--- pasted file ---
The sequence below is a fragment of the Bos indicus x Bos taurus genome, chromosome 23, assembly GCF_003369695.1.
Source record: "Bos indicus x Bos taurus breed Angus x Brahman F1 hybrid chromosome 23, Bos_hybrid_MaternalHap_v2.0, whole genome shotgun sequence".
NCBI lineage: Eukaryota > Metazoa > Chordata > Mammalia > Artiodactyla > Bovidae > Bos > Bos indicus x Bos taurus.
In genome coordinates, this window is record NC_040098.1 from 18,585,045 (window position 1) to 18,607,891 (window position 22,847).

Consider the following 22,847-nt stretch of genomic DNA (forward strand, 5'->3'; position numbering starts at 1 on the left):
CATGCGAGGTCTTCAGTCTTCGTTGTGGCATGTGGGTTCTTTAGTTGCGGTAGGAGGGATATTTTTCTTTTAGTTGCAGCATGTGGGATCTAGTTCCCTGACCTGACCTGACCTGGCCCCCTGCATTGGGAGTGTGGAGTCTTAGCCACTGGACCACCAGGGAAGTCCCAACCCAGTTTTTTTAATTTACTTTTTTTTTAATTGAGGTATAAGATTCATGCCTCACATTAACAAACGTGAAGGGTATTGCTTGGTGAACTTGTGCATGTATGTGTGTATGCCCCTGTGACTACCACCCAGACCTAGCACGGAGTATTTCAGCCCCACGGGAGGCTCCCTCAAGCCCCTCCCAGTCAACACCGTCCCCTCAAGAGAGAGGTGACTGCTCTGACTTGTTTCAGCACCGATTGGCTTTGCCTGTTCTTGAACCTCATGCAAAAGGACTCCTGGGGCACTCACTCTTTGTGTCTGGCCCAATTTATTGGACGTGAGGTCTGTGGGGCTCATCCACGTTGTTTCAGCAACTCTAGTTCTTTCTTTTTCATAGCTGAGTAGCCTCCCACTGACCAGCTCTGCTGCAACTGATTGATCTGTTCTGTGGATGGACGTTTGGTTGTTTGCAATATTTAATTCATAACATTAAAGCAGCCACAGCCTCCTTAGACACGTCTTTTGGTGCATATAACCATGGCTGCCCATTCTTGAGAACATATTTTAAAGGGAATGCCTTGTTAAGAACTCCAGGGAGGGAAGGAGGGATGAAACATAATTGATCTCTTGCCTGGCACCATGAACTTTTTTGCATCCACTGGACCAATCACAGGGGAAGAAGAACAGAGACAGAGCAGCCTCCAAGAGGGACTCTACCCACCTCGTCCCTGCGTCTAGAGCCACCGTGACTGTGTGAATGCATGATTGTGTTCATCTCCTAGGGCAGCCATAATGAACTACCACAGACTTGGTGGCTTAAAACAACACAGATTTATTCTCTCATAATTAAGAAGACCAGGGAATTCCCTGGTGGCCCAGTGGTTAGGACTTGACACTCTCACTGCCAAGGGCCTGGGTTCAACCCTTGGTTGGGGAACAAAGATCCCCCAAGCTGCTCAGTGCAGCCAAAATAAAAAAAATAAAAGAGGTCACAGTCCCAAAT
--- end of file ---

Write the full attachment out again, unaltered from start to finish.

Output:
The sequence below is a fragment of the Bos indicus x Bos taurus genome, chromosome 23, assembly GCF_003369695.1.
Source record: "Bos indicus x Bos taurus breed Angus x Brahman F1 hybrid chromosome 23, Bos_hybrid_MaternalHap_v2.0, whole genome shotgun sequence".
NCBI lineage: Eukaryota > Metazoa > Chordata > Mammalia > Artiodactyla > Bovidae > Bos > Bos indicus x Bos taurus.
In genome coordinates, this window is record NC_040098.1 from 18,585,045 (window position 1) to 18,607,891 (window position 22,847).

Consider the following 22,847-nt stretch of genomic DNA (forward strand, 5'->3'; position numbering starts at 1 on the left):
CATGCGAGGTCTTCAGTCTTCGTTGTGGCATGTGGGTTCTTTAGTTGCGGTAGGAGGGATATTTTTCTTTTAGTTGCAGCATGTGGGATCTAGTTCCCTGACCTGACCTGACCTGGCCCCCTGCATTGGGAGTGTGGAGTCTTAGCCACTGGACCACCAGGGAAGTCCCAACCCAGTTTTTTTAATTTACTTTTTTTTTAATTGAGGTATAAGATTCATGCCTCACATTAACAAACGTGAAGGGTATTGCTTGGTGAACTTGTGCATGTATGTGTGTATGCCCCTGTGACTACCACCCAGACCTAGCACGGAGTATTTCAGCCCCACGGGAGGCTCCCTCAAGCCCCTCCCAGTCAACACCGTCCCCTCAAGAGAGAGGTGACTGCTCTGACTTGTTTCAGCACCGATTGGCTTTGCCTGTTCTTGAACCTCATGCAAAAGGACTCCTGGGGCACTCACTCTTTGTGTCTGGCCCAATTTATTGGACGTGAGGTCTGTGGGGCTCATCCACGTTGTTTCAGCAACTCTAGTTCTTTCTTTTTCATAGCTGAGTAGCCTCCCACTGACCAGCTCTGCTGCAACTGATTGATCTGTTCTGTGGATGGACGTTTGGTTGTTTGCAATATTTAATTCATAACATTAAAGCAGCCACAGCCTCCTTAGACACGTCTTTTGGTGCATATAACCATGGCTGCCCATTCTTGAGAACATATTTTAAAGGGAATGCCTTGTTAAGAACTCCAGGGAGGGAAGGAGGGATGAAACATAATTGATCTCTTGCCTGGCACCATGAACTTTTTTGCATCCACTGGACCAATCACAGGGGAAGAAGAACAGAGACAGAGCAGCCTCCAAGAGGGACTCTACCCACCTCGTCCCTGCGTCTAGAGCCACCGTGACTGTGTGAATGCATGATTGTGTTCATCTCCTAGGGCAGCCATAATGAACTACCACAGACTTGGTGGCTTAAAACAACACAGATTTATTCTCTCATAATTAAGAAGACCAGGGAATTCCCTGGTGGCCCAGTGGTTAGGACTTGACACTCTCACTGCCAAGGGCCTGGGTTCAACCCTTGGTTGGGGAACAAAGATCCCCCAAGCTGCTCAGTGCAGCCAAAATAAAAAAAATAAAAGAGGTCACAGTCCCAAAT